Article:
The BCCIP (BRCA2- and CDKN1A-interacting protein) is an important cofactor for BRCA2 in tumor suppression. Although the low expression of BCCIP is observed in multiple clinically diagnosed primary tumor tissues such as ovarian cancer, renal cell carcinoma and colorectal carcinoma, the mechanism of how BCCIP is regulated in cells is still unclear. The human INO80/YY1 chromatin remodeling complex composed of 15 subunits catalyzes ATP-dependent sliding of nucleosomes along DNA. Here, we first report that BCCIP is a novel target gene of the INO80/YY1 complex by presenting a series of experimental evidence...
October 2016: Protein & Cell
Laure Lavatine, Susu He, Anne Caumont-Sarcos, Catherine Guynet, Brigitte Marty, Mick Chandler, Bao Ton-Hoang
Members of the IS200/IS605 insertion sequence family differ fundamentally from classical IS essentially by their specific single-strand (ss) transposition mechanism, orchestrated by the Y1 transposase, TnpA, a small HuH enzyme which recognizes and processes ss DNA substrates. Transposition occurs by the 'peel and paste' pathway composed of two steps: precise excision of the top strand as a circular ss DNA intermediate; and subsequent integration into a specific ssDNA target. Transposition of family members was experimentally shown or suggested by in silico high-throughput analysis to be intimately coupled to the lagging strand template of the replication fork...
September 19, 2016: Nucleic Acids Research
Ineke Brouwer, Gerrit Sitters, Andrea Candelli, Stephanie J Heerema, Iddo Heller, Abinadabe J de Melo, Hongshan Zhang, Davide Normanno, Mauro Modesti, Erwin J G Peterman, Gijs J L Wuite
Non-homologous end joining (NHEJ) is the primary pathway for repairing DNA double-strand breaks (DSBs) in mammalian cells. Such breaks are formed, for example, during gene-segment rearrangements in the adaptive immune system or by cancer therapeutic agents. Although the core components of the NHEJ machinery are known, it has remained difficult to assess the specific roles of these components and the dynamics of bringing and holding the fragments of broken DNA together. The structurally similar XRCC4 and XLF proteins are proposed to assemble as highly dynamic filaments at (or near) DSBs...
July 28, 2016: Nature
Ryohei Yokoyama, Takeshi Hirakawa, Seri Hayashi, Takuya Sakamoto, Sachihiro Matsunaga
DNA replication is an essential process for the copying of genomic information in living organisms. Imaging of DNA replication in tissues and organs is mainly performed using fixed cells after incorporation of thymidine analogs. To establish a useful marker line to measure the duration of DNA replication and analyze the dynamics of DNA replication, we focused on the proliferating cell nuclear antigen (PCNA), which functions as a DNA sliding clamp for replicative DNA polymerases and is an essential component of replisomes...
2016: Scientific Reports
Xian Xia, Xiaoyu Liu, Tong Li, Xianyang Fang, Zhucheng Chen
SWI2/SNF2 family proteins regulate a myriad of nucleic acid transactions by sliding, removing and reconstructing nucleosomes in eukaryotic cells. They contain two RecA-like core domains, which couple ATP hydrolysis and DNA translocation to chromatin remodeling. Here we report the crystal structure of Snf2 from the yeast Myceliophthora thermophila. The data show the two RecA-like core domains of Snf2 stacking together and twisting their ATP-binding motifs away from each other, thus explaining the inactivity of the protein in the ground state...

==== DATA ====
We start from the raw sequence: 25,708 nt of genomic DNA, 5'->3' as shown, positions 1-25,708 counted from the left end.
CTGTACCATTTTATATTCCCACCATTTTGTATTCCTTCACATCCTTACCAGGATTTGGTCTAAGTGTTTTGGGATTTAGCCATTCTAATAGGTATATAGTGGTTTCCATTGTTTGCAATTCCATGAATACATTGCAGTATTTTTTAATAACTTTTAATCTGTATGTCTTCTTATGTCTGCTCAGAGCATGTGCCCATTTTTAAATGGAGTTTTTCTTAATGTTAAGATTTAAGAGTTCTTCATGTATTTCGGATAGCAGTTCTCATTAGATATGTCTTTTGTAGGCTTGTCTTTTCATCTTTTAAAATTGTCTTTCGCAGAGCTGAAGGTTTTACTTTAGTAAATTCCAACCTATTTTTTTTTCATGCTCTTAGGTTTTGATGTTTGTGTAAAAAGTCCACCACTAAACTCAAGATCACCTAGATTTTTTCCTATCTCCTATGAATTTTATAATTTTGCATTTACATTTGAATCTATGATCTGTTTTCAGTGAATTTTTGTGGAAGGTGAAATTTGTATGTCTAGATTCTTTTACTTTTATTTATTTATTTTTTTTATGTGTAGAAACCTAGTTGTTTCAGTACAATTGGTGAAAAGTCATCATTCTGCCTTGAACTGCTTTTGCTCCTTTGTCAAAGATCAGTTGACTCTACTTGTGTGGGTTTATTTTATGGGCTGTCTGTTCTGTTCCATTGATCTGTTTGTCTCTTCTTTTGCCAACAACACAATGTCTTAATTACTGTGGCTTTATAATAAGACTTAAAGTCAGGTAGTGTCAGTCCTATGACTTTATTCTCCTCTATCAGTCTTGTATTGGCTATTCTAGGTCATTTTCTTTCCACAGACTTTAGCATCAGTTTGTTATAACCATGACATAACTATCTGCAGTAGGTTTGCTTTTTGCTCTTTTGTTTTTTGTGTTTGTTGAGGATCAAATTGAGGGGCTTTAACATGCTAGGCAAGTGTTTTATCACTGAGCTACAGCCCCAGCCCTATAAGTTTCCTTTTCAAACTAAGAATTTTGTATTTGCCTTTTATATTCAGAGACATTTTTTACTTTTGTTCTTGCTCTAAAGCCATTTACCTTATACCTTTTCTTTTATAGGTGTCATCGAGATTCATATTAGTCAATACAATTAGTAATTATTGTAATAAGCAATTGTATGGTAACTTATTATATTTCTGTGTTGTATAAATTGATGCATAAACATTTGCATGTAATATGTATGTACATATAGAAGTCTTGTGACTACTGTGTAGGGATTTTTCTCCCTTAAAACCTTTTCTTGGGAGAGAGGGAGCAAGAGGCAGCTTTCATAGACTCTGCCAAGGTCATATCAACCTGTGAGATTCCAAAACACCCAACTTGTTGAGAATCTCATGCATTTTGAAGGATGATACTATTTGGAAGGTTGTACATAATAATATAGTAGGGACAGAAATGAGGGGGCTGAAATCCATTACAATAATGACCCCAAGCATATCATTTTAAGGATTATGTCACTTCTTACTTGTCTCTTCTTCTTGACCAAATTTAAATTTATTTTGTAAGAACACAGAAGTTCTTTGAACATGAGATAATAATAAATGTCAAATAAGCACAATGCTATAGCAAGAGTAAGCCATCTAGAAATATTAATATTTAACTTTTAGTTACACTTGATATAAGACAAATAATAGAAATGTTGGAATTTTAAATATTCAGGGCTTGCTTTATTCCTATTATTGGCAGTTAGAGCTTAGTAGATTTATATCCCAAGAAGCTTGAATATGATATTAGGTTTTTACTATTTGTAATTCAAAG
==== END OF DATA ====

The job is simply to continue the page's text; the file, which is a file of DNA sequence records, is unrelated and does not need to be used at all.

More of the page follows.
August 2016: Nature Structural & Molecular Biology
Esta Tamanaha, Shengxi Guan, Katherine Marks, Lana Saleh
The ten-eleven translocation (TET) proteins catalyze oxidation of 5-methylcytosine ((5m)C) residues in nucleic acids to 5-hydroxymethylcytosine ((5hm)C), 5-formylcytosine ((5f)C), and 5-carboxycytosine ((5ca)C). These nucleotide bases have been implicated as intermediates on the path to active demethylation, but recent reports have suggested that they might have specific regulatory roles in their own right. In this study, we present kinetic evidence showing that the catalytic domains (CDs) of TET2 and TET1 from mouse and their homologue from Naegleria gruberi, the full-length protein NgTET1, are distributive in both chemical and physical senses, as they carry out successive oxidations of a single (5m)C and multiple (5m)C residues along a polymethylated DNA substrate...
August 3, 2016: Journal of the American Chemical Society
Jingchuan Sun, Zuanning Yuan, Roxanna Georgescu, Huilin Li, Mike O'Donnell
The eukaryotic replisome is α multiprotein machine that contains DNA polymerases, sliding clamps, helicase, and primase along with several factors that participate in cell cycle and checkpoint control. The detailed structure of the 11-subunit CMG helicase (Cdc45/Mcm2-7/GINS) has been solved recently by cryoEM single-particle 3D reconstruction and reveals pumpjack motions that imply an unexpected mechanism of DNA translocation. CMG is also the organizing center of the replisome. Recent in vitro reconstitution of leading and lagging strand DNA synthesis has enabled structural analysis of the replisome...
April 25, 2016: Nucleus
Cheng Tan, Tsuyoshi Terakawa, Shoji Takada
Protein binding to DNA changes the DNA's structure, and altered DNA structure can, in turn, modulate the dynamics of protein binding. This mutual dependency is poorly understood. Here we investigated dynamic couplings among protein binding to DNA, protein sliding on DNA, and DNA bending by applying a coarse-grained simulation method to the bacterial architectural protein HU and 14 other DNA-binding proteins. First, we verified our method by showing that the simulated HU exhibits a weak preference for A/T-rich regions of DNA and a much higher affinity for gapped and nicked DNA, consistent with biochemical experiments...
July 13, 2016: Journal of the American Chemical Society
Jiangguo Lin, Preston Countryman, Haijiang Chen, Hai Pan, Yanlin Fan, Yunyun Jiang, Parminder Kaur, Wang Miao, Gisele Gurgel, Changjiang You, Jacob Piehler, Neil M Kad, Robert Riehn, Patricia L Opresko, Susan Smith, Yizhi Jane Tao, Hong Wang
Proper chromosome alignment and segregation during mitosis depend on cohesion between sister chromatids. Cohesion is thought to occur through the entrapment of DNA within the tripartite ring (Smc1, Smc3 and Rad21) with enforcement from a fourth subunit (SA1/SA2). Surprisingly, cohesin rings do not play a major role in sister telomere cohesion. Instead, this role is replaced by SA1 and telomere binding proteins (TRF1 and TIN2). Neither the DNA binding property of SA1 nor this unique telomere cohesion mechanism is understood...
July 27, 2016: Nucleic Acids Research
Luke Springall, Alessio V Inchingolo, Neil M Kad
Many protein interactions with DNA require specific sequences; however, how these sequences are located remains uncertain. DNA normally appears bundled in solution but, to study DNA-protein interactions, the DNA needs to be elongated. Using fluidics single DNA strands can be efficiently and rapidly elongated between beads immobilized on a microscope slide surface. Such "DNA tightropes" offer a valuable method to study protein search mechanisms. Real-time fluorescence imaging of these interactions provides quantitative descriptions of search mechanism at the single molecule level...
2016: Methods in Molecular Biology